Since the riot in Lhasa last week, the foreign media have taken a keen interest in the Tibet situation. But some of the coverage has differed greatly to the coverage here in China.
This was Lhasa one week ago. These rioters smashed houses. They destroyed property.
These rioters smashed houses. They destroyed property.
And they threatened people's lives.
But some western media have described a very different scene.
The Tibet issue is given great prominence by major western media outlets. But some commentators claim these journalists know little of the region's history and fail to show balance in their reports.
Associate professor Shi Anbin from Tsinghua University believes such coverage represents double standards.
Shi Anbin said "I noticed that they used the word crackdown for the Tibet coverage, but not for their Paris or Los Angeles riots coverage, simply because they adopted a kind of frame when they cover Tibet story. So, they would identify this as crack down, not knowing details or enough perspectives. So, they would automatically consider those people in Tibet as peaceful demonstrators rather than mobs. This naming strategy is always the strategy the western media would use, especially for countries like China, Iraq and Palestine, because they are considered as the other in the western eyes."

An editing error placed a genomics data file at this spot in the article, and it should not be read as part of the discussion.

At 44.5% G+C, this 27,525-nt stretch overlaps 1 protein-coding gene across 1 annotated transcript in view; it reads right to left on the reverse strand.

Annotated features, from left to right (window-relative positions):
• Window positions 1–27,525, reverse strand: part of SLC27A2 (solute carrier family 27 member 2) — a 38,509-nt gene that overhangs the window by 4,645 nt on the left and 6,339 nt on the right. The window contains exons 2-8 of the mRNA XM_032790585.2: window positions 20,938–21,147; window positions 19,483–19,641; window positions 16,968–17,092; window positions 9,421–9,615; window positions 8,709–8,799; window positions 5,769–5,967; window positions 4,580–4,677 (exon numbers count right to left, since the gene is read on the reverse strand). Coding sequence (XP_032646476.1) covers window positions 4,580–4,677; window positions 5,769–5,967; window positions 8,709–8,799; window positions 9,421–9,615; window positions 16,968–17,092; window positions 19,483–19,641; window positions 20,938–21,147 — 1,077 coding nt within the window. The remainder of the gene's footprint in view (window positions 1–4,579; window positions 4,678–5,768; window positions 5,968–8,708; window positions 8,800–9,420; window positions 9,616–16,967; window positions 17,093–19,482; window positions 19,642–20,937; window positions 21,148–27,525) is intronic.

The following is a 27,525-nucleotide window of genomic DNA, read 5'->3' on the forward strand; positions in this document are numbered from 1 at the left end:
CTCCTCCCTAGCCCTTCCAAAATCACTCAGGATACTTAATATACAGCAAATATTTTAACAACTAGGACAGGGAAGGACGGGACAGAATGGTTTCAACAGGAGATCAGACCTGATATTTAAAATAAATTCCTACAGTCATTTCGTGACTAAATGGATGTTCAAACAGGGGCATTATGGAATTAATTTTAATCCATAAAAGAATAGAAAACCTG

Some western media have described a very different scene.
During the riots, local police appeared to show restraint. They also rescued injured people.
"I really can't understand why the rioters killed innocent civilians."
Victims' relatives were in despair, while other people suffered severe injuries, including this Tibetan doctor.
The veteran Tibetan official Ragdi criticized some of the foreign media coverage on Tibet, saying it was irresponsible for any country in the world to turn a blind eye on such crimes.
Rdgdi, Vice-Chairman of 10th Standing Committee of NPC said "Some western media distorted the facts and described severe crimes as peaceful demonstrations, while denigrating the legitimate efforts at maintaining social stability as a violent crackdown."